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An old book for today’s mayhem: The True Believer

Let’s take a look at fanatics, particularly political fanatics. Heaven knows there are enough of them around these days, most recently evidenced in the mobs that have looted, burned, and vandalized scores of American cities in the last couple of weeks in reaction to George Floyd’s killing by a Minneapolis policeman. 

Many of these thugs are simply people out looking for a flat screen television, some liberated booze, or a Rolodex watch. Others, however, are fanatics who have an agenda, namely the overthrow of the United States government, its Constitution, and its laws.

One of the greatest books written about fanaticism in the last 100 years is Eric Hoffer’s The True Believer: Thoughts on the Nature of Mass Movements (Perennial Classics, 2010, 194 pages). Originally published in 1951, Hoffer’s book is as pertinent as today’s headlines, especially in regard to such radical groups as Antifa, the “anti-fascist” organization behind some of the violence across our country.

Hoffer, who worked as a longshoreman on the docks of San Francisco for 25 years, was self-educated and produced 10 books during his lifetime. Of these, The True Believer was his best known, becoming a best seller after President Eisenhower mentioned the book during a press conference. In 1983, shortly before his death, Hoffer was awarded the Presidential Medal of Freedom.

For Hoffer, a “true believer” could be a communist, a fascist, or a passionate advocate of some religion like Islam or Catholicism. The consequences of their beliefs might make them saints or sinners, but they share an extreme devotion to a cause.

The True Believer gives us such insights as the following:

“Success and failure are unavoidably related in our minds with the state of things around us. Hence it is that people with a sense of fulfillment think it a good world and would like to conserve it as it is, while the frustrated favor radical change. The tendency to look for all causes outside ourselves persists even when it is clear that our state of being is the product of personal qualities such as ability, character, appearance, health, and so on.”

“To the frustrated a mass movement offers substitutes either for the whole self or for the elements which make life bearable and which they cannot evoke out of their individual resources.”

“Unless a man has the talents to make something of himself, freedom is an irksome burden.”

“They who clamor loudest for freedom are often the ones least likely to be happy in a free society. The frustrated, oppressed by their shortcomings, blame their failure on existing restraints. Actually, their innermost desire is for an end to the “free for all.” They want to eliminate free competition and the ruthless testing to which the individual is continually subjected in a free society.”

“Almost all our contemporary movements showed in their early stages a hostile attitude toward the family, and did all they could to discredit it and disrupt it. They did it by undermining the authority of the parents; by facilitating divorce; by taking over the responsibility for feeding, educating and entertaining the children; and by encouraging illegitimacy.”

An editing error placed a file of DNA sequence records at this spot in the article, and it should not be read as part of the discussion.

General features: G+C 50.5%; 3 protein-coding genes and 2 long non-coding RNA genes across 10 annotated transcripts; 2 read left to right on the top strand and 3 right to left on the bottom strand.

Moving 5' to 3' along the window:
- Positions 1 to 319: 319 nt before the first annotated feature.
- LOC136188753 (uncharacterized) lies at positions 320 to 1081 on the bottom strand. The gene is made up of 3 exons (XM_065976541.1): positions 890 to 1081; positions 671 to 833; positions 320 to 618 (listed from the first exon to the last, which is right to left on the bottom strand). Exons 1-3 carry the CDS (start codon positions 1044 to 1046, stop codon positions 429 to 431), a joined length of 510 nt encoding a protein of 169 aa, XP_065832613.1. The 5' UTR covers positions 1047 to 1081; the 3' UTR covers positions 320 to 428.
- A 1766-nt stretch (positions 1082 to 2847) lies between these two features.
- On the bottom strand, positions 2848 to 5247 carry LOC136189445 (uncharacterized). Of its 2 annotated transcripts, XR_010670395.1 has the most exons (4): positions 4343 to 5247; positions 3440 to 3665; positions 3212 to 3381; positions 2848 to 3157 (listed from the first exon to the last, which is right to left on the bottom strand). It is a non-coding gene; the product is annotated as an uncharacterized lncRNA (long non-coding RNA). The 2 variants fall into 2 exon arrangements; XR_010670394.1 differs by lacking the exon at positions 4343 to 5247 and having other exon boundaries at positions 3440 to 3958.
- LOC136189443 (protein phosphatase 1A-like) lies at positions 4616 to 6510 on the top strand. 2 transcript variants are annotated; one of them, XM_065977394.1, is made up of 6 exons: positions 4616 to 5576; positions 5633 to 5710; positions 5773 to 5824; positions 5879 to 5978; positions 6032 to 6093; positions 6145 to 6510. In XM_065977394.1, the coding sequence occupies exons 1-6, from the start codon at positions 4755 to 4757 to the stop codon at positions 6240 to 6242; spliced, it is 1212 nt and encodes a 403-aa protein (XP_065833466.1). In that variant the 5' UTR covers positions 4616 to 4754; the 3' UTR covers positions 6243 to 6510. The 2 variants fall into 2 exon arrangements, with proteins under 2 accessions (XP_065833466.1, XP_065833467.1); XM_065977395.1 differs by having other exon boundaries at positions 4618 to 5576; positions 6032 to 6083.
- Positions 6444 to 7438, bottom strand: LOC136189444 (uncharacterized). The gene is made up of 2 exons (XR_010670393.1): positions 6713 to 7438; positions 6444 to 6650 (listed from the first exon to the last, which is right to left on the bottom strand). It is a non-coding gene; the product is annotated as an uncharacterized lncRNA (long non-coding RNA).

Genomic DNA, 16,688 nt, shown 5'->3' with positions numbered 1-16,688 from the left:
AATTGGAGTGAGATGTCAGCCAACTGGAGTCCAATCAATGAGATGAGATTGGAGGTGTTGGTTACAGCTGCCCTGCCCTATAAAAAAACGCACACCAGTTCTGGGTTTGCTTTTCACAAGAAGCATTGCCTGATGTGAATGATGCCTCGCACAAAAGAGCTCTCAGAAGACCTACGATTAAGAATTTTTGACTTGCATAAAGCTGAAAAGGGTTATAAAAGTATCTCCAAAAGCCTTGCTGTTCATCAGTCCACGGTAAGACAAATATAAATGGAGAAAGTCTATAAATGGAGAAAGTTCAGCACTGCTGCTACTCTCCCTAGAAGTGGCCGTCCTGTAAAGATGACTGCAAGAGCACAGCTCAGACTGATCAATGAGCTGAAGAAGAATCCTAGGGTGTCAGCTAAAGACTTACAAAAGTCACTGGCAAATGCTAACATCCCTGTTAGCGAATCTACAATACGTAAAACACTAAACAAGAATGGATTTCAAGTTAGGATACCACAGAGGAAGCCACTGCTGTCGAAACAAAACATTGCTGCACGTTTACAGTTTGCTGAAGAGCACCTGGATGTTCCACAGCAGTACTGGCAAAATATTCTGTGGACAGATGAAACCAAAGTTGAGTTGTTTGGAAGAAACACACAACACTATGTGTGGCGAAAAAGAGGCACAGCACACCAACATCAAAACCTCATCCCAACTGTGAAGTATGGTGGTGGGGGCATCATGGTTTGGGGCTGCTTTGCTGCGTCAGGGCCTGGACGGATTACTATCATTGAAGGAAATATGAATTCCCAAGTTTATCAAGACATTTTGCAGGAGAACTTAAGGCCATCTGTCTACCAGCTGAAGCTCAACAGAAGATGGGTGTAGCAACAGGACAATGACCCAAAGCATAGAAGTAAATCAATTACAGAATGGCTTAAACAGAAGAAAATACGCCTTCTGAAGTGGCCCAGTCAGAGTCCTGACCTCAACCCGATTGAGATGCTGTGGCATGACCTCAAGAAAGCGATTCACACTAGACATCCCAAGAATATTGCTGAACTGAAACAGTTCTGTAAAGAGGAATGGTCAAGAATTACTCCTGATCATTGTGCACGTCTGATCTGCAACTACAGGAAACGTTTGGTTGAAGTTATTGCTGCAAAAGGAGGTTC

“The milieu most favorable for the rise and propagation of mass movements is one in which a once compact corporate structure is, for one reasons or another, in a state of disintegration.”

Adages and quotations from The True Believer could fill three of these columns, but let’s examine some of the above.

For the last quarter of a century, perhaps longer, we have seen disintegration in America in its politics and culture: the divisions between Red and Blue states, the name-calling, the labeling, the lack of respect and manners between opponents in Congress, the bitter Tweets and snide comments online. 

We know little of the shadowy members of groups like Antifa, but from Hoffer’s examination of fanatics, we can draw a psychological portrait of many of them. Doubtless a good number of them come from homes lacking a good and strong father figure, someone who might point them to meaningful work and a meaningful life. Many probably lack the “talent to make something of themselves.” Real freedom — making decisions, taking responsibility for success and failure, competition — frightens many of them. Resentment of others and self-pity surely mark some of these people as well, particularly the followers.

In describing the fanatic, Hoffer writes, “Chaos is his element. When the old order begins to crack, he wades in with all his might and recklessness to blow the whole hated present to high heaven. He glories in the sight of a world coming to a sudden end. To hell with reforms! All that already exists is rubbish, and there is no sense in reforming rubbish.” 

These are men and women who destroy rather than create, indeed, who have no talent to create. As Hoffer points out, most of the “Nazi bigwigs had artistic and literary ambitions which they could not realize.”

Finally, Hoffer tells us that such people recognize only one valid viewpoint regarding humanity and righteousness — their own.

Many have grieved and mourned the death of George Floyd in a righteous way, asking for police reform and offering prayers for his family.

But those who have shattered windows and looted stores, some of them political fanatics, have damaged more than mere property. Not only have they dishonored the memory of George Floyd, but they have also shattered the dreams and looted the aspirations of those people of all races who owned or worked in those establishments.

Read The True Believer, learn more about them, and decide where you stand.

(Jeff Minick is a writer and teacher. This email address is being protected from spambots. You need JavaScript enabled to view it.)

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